Kjaergaard/Street/Cyrille

Open Opus
ILK 166 CD

By Ken Waxman

Deepening the partnership they established with Optics a couple of years ago, pianist Søren Kjaergaard, bassist Ben Street and drummer Andrew Cyrille function as three parts of an interlocking mechanism on this CD.

The Danish pianist, who composed all the tracks here except for two group improvs, has an authoritative style which mixes framed single notes with expressive passages that expand into steady chording. Veteran of gigs with everyone from singer Jimmy Scott to pianist Danilo Perez, the bassist advances a systematic ostinato that steadies the rhythm throughout, while the drummer, best-known for the decade plus he backed pianist Cecil Taylor, colors the nine tunes with percussive asides that range from expected rolls and ruffs to crossed drumstick smacks to echoes from hollow wood manipulations.

That last strategy signals the finale of “Places Birds Fly From”, which otherwise unfolds as Kjaergaard’s economic comping accelerates into lightly paced patterning. More than twice and one-third the age of his compatriots, Cyrille, 70, reinforces the beat with the sort of unselfconscious swing he would have brought to early gigs with the likes of saxophonist Coleman Hawkins. Eventually his rattling patterns on this track make room for tinkling grace notes from the pianist.

Other Kjaergaard compositional and playing strategies bend mainstream allusions to make new statements. On “Floating World (Ukiyo)” for instance, he languidly caresses a downward running line, keeping it askew by appending allusions to beginner’s piano exercises. Meanwhile “Fatha” – likely not named for Earl “Fatha” Hines – mixes a magisterial legato intro with a low-frequency detour into what could be “Autumn Leaves”. The overall relaxed feel finally leads to gentle keyboard musings.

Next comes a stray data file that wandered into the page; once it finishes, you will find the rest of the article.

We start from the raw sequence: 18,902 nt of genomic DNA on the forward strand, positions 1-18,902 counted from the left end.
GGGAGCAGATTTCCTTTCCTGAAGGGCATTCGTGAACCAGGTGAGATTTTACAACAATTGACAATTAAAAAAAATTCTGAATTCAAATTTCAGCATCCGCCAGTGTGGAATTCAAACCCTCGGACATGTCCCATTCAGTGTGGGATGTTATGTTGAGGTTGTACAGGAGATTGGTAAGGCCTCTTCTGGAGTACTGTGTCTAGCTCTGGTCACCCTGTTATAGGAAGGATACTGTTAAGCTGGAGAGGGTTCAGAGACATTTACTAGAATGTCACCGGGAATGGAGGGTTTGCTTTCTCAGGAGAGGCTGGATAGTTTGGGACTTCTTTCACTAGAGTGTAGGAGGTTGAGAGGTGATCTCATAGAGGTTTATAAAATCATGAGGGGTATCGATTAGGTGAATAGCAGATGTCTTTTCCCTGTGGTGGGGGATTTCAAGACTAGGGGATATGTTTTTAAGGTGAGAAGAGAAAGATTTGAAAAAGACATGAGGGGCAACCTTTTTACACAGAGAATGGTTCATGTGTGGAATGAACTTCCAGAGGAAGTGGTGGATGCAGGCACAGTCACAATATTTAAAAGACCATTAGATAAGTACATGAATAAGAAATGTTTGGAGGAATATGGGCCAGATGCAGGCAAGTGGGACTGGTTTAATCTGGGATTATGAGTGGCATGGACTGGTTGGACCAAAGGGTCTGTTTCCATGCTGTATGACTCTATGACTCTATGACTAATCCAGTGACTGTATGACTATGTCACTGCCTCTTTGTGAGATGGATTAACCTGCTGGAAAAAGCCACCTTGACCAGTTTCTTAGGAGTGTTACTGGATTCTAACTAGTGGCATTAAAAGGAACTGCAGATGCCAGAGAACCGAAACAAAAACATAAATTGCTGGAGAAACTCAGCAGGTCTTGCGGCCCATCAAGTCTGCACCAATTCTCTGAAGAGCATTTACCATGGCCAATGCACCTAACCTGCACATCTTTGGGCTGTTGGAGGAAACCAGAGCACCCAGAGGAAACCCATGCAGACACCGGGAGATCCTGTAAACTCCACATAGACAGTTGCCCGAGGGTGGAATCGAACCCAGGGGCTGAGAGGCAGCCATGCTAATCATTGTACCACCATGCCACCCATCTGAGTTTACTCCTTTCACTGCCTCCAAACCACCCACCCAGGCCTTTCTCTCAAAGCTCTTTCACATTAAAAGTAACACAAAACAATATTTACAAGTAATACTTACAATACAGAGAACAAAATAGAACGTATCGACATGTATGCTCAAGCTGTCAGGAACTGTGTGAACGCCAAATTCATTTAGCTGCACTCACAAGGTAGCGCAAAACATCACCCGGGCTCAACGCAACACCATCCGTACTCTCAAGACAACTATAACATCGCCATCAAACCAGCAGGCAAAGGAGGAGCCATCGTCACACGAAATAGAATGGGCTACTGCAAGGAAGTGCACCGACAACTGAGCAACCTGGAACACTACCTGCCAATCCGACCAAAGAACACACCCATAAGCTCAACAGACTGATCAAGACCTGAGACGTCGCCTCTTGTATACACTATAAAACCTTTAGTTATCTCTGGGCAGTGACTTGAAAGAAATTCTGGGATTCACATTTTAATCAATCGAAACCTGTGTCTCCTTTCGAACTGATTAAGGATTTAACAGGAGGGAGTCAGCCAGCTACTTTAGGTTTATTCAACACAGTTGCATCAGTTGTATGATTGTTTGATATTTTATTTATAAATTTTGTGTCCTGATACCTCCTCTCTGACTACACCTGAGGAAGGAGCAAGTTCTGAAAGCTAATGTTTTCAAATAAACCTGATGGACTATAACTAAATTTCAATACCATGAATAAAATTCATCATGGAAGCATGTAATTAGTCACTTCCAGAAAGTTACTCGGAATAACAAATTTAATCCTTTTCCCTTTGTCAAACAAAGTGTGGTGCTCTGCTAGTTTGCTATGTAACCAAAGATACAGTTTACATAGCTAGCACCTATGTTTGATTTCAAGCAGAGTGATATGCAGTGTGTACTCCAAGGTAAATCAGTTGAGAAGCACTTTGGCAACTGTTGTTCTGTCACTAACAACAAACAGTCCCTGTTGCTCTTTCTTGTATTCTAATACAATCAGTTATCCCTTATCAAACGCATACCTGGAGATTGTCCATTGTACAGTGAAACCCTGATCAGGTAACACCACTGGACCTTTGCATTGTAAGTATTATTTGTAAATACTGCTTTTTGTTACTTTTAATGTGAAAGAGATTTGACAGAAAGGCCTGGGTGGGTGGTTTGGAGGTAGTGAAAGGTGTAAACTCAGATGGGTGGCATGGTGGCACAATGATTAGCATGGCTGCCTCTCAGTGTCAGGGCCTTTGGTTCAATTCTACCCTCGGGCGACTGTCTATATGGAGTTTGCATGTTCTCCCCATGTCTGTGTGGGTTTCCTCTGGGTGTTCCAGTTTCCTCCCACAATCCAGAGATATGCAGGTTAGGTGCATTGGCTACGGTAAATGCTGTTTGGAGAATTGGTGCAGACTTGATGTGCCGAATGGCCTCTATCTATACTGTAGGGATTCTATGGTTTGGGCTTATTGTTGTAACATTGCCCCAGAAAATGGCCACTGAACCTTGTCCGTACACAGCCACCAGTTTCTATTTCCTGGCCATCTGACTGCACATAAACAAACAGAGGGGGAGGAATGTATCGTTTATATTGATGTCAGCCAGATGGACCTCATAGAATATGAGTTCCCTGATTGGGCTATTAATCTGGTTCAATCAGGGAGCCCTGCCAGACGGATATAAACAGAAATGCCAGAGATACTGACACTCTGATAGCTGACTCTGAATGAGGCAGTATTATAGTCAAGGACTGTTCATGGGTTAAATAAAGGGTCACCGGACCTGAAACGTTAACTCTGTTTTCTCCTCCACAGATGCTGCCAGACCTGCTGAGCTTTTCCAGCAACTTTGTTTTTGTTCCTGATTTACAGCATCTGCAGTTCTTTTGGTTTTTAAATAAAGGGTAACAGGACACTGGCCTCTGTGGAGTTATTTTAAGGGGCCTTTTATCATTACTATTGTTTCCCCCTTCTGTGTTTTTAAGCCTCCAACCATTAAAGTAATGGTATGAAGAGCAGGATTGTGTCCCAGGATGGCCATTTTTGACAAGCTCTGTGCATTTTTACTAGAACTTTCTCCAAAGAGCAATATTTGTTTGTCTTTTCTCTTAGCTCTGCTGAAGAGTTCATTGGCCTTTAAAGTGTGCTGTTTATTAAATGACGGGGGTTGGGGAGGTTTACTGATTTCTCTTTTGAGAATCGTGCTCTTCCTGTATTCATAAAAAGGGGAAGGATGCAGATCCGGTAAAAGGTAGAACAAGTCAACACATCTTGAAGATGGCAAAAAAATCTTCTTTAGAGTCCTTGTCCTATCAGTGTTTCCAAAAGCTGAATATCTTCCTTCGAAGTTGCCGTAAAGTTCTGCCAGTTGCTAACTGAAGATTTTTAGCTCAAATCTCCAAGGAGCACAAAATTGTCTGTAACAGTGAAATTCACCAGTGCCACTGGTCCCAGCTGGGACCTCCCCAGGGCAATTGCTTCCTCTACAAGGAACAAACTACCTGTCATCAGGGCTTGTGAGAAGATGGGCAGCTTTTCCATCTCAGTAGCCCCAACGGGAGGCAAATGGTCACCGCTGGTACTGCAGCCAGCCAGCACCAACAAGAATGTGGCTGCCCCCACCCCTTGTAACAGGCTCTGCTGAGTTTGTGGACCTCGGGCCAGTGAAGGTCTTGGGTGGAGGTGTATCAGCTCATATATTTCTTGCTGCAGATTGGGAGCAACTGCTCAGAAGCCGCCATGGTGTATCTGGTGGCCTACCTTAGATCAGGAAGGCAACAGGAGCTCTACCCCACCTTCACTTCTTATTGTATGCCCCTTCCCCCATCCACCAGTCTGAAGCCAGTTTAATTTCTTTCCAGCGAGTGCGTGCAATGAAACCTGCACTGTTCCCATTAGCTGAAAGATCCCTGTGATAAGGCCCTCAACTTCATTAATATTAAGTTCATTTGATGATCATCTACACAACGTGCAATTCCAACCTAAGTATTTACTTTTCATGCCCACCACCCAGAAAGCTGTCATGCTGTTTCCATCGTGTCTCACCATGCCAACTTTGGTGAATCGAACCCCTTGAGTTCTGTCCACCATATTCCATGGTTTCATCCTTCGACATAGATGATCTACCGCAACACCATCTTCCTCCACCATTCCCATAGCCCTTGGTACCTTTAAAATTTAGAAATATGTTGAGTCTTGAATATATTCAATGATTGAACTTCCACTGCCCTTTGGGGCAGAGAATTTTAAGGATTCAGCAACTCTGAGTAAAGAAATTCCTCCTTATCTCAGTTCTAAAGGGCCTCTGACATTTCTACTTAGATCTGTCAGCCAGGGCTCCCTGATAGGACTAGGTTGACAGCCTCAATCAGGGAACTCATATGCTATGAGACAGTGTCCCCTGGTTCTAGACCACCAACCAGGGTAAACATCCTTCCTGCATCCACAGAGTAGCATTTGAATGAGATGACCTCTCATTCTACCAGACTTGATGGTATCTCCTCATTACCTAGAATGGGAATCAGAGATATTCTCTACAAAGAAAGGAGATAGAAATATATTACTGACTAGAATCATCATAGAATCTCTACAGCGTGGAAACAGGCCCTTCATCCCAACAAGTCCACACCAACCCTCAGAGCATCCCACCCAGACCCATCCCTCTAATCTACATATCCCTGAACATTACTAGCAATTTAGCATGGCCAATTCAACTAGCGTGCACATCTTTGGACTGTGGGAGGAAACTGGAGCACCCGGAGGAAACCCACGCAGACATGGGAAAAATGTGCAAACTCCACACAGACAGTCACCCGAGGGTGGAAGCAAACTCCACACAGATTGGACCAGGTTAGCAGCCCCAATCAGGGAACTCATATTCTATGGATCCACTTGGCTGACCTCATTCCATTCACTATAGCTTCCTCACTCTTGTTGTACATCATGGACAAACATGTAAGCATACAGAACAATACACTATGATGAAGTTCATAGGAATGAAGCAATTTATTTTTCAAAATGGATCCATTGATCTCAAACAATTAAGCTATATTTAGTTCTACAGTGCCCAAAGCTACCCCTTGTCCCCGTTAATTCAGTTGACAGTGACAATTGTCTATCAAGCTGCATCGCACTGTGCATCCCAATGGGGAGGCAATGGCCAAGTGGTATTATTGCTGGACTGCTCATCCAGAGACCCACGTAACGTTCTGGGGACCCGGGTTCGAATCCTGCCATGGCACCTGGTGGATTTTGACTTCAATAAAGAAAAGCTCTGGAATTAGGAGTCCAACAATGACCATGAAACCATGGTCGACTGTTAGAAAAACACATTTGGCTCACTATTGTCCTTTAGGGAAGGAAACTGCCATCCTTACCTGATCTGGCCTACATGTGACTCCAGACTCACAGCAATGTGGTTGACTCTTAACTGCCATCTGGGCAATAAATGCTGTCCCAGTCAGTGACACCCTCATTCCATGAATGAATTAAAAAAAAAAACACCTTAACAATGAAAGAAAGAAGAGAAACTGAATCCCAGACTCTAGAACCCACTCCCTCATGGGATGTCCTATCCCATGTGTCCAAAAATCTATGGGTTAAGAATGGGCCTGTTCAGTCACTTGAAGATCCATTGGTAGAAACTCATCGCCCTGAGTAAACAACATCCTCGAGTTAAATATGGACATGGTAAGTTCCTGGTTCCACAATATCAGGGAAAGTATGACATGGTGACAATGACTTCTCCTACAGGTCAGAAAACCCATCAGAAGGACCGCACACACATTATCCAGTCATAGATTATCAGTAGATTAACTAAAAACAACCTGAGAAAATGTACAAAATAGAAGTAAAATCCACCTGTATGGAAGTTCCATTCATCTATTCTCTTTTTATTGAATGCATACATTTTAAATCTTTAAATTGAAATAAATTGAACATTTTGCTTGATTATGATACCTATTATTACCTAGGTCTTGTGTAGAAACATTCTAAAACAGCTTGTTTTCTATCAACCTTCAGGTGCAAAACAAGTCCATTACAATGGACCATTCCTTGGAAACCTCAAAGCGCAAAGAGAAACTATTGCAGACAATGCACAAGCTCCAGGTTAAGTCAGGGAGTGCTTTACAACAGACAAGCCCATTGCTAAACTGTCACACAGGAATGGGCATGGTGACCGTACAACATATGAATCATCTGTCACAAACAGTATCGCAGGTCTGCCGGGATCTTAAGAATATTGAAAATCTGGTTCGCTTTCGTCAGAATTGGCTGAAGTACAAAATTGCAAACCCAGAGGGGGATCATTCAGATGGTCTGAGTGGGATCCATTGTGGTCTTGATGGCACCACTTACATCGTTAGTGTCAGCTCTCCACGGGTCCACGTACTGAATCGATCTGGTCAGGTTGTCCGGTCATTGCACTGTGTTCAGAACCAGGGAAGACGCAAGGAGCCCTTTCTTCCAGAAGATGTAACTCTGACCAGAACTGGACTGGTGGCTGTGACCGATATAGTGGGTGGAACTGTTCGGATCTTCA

Throughout the CD, Street’s full-out plucks, Cyrille cantering bops and shaded accents plus Kjaergaard’s pianism which ranges from isolated single notes to swirling classicism and passing chords, cement the trio interaction. If Open Opus has a shortcoming, it’s that it was recorded in 2008. One wonders how much tighter the group sounds today.

Tracks: Like A Motherless Sun (For Sun Ra); Floating World (Ukiyo); Kanon-I-Ka; Open Opus 3; Places Birds Fly From; Open Opus 5; Fatha; Abrahms’ Paraphrase; Naya

Personnel: Søren Kjaergaard: piano; Ben Street: bass; Andrew Cyrille: drums

—For New York City Jazz Record August 2011